When Maggie asked me if my readers might be interested in a post about wine glasses and how they affect the taste of wine, my reaction was, “Uh…heck yes!” I may have been jumping the gun a little there, but all I knew was that *I* wanted to learn more about wine glasses!
So here’s one for all the wine aficionados out there. Even if you enjoy just the occasional glass of wine, I’m sure that you would enjoy this post all the same. I know that I sure learned a lot from reading this piece, and now I’m craving more!
Did you know that the shape and makeup of a glass affects the taste of wine? Did you know how much it affects the taste? And the smell? Yeah, I KNOW you think I’m crazy, but I promise you I’m not. It really, really does. But let me back up a little bit.
See, I love wine. And while my tastes have gotten a bit more refined as I’ve gotten older (and I’ve learned more from my Dad about different wines and what I personally like), I still believe that the best wine is one you enjoy. Not necessarily one that has a high score or rating from those organizations that rate wines. Because your taste buds are your own, and what if you just don’t like that type of wine? Wine is subjective and meant to be enjoyed, so drink what you like! But what’s not subjective (to me, anyway) is the type of glass that you drink the wine from.
See, one of the most amazing things that I’ve discovered about wine (and beer too, actually) is how much of a difference the glass makes. Now, I know exactly what you’re thinking, and that is that I’m totally full of it, a wine snob and c’mon, all that talk about glasses is just a marketing ploy to get you to buy more glassware. I know you’re saying that because I said all those things when my dad first did a glass tasting for my family to prove what a difference the “correct” glass makes for a wine.
Now, I put correct in quotation marks because while various companies each make their own glass for different wine varietals, I think all wines are improved when drunk out of a leaded crystal glass without a lip, regardless of whether you are drinking it in the proper shape or not. But the shape really does make a difference, I promise!
For a little bit of background, my love of wine comes from my father. He’s also passed on this love (or obsession, depending on your point of view) to my husband, to the point that when my husband and I got married we blended our own pinot noir that we served at our wedding. But the other part of this love that we all share is a desire to make sure that when you taste the wine, you’re tasting the wine itself.
What we discovered when we started tasting wine out of different glasses is that the normal glass you might find at a restaurant is just that — made of glass with a rolled edge around the top. But this type of structure means that the wine just sits in the bottom of the glass (as opposed to getting aerated when you swirl the wine in a leaded crystal glass), and when you drink it, there’s a bit of a catch due to the rolled lip. All of these things combine to take a wine and make it taste flatter, not as rich as it otherwise could be.
This is what a glass tasting at my parents house looks like. The placemats help to provide
a reference point for each of the glasses so that you remember which one is which. The
small glass in the lower left of the placemat is referred to as the “joker” glass. This is the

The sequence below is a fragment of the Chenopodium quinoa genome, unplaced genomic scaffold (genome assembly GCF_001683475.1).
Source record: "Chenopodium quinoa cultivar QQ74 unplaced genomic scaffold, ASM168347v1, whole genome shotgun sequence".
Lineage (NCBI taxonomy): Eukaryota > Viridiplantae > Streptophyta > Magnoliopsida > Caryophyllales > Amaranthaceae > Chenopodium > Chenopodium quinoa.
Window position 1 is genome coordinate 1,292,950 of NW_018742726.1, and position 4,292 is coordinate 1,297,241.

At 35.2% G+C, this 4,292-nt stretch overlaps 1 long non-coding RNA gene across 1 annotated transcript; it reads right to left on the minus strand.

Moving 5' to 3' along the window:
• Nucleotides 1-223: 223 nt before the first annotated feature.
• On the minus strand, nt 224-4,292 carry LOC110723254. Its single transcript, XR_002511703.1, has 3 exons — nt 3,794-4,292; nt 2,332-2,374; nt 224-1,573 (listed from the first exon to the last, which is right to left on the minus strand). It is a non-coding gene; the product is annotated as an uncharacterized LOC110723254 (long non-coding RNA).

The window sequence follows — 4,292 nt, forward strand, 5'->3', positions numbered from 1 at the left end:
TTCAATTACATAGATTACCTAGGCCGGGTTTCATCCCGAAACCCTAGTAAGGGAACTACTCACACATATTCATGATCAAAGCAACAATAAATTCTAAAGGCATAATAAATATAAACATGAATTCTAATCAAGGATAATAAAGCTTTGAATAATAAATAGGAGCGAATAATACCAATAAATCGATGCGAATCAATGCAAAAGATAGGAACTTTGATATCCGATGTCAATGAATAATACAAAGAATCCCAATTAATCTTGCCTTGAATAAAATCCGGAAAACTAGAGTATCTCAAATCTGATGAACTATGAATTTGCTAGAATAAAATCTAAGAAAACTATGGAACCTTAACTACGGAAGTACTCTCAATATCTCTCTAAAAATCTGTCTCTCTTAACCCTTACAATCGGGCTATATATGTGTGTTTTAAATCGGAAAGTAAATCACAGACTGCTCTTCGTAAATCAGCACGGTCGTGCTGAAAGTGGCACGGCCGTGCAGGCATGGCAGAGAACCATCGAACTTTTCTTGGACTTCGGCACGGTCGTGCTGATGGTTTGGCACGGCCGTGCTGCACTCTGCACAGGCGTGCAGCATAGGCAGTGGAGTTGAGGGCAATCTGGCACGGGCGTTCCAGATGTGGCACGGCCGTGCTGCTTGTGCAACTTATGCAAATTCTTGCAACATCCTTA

type of glass that you see at many restaurants — small bowl, made of glass with a rolled
lip. Not ideal. When we see restaurants with this type of glass now we usually drink beer.
But, back to the shape of the glass itself. I have come to love Riedel glasses which make up the majority of my husband’s and my collection.* As a family company which has been in business for 11 generations, you can’t argue with the quality of the product that they produce. They were also one of the first companies to create a specific glass for each varietal of wine.
Hearing this is when I figured that clearly it must be because they’re trying to sell more glasses. But, trying wine in its proper glass demonstrated to me how much effect the glass has on the wine.
For a Chardonnay with its higher alcohol content (relative to other white wines) the wider opening and shallower bowl reduces the alcohol you smell so that your nose is not overwhelmed (see the glass at top left of the placemat). For a Syrah you want a deeper bowl with a medium opening to provide enough room to let the wine breathe and focus the wine as you smell and taste it (see the glass at the bottom right of the placemat). Each different shape is designed specifically with the characteristics of the varietal in mind so that you end up with a purer, more accurate taste of the wine when you drink it.
I could write a lot more on this subject, but instead I think I’ll end by asking if any of you have tried wine out of different types or styles of glasses or if you just think I’m totally crazy?
*There are other companies out there making equally excellent wine glasses, but my experience is with Riedel glasses. Also, please note that they have no idea who I am, I just really enjoy their glasses!
I’m a Northwest girl who spends my time goofing around with my husband and dog, traveling, trying to improve my photography and enjoying great local wine and beer. I’m also obsessed with the most ridiculous natural disaster movies you can think of (seriously, how can you deny the awesomeness that is The Core or 2012? That’s right, you can’t). You can find more of me over at A Long Far View or writing as Mrs. Eggs Benedict on Weddingbee.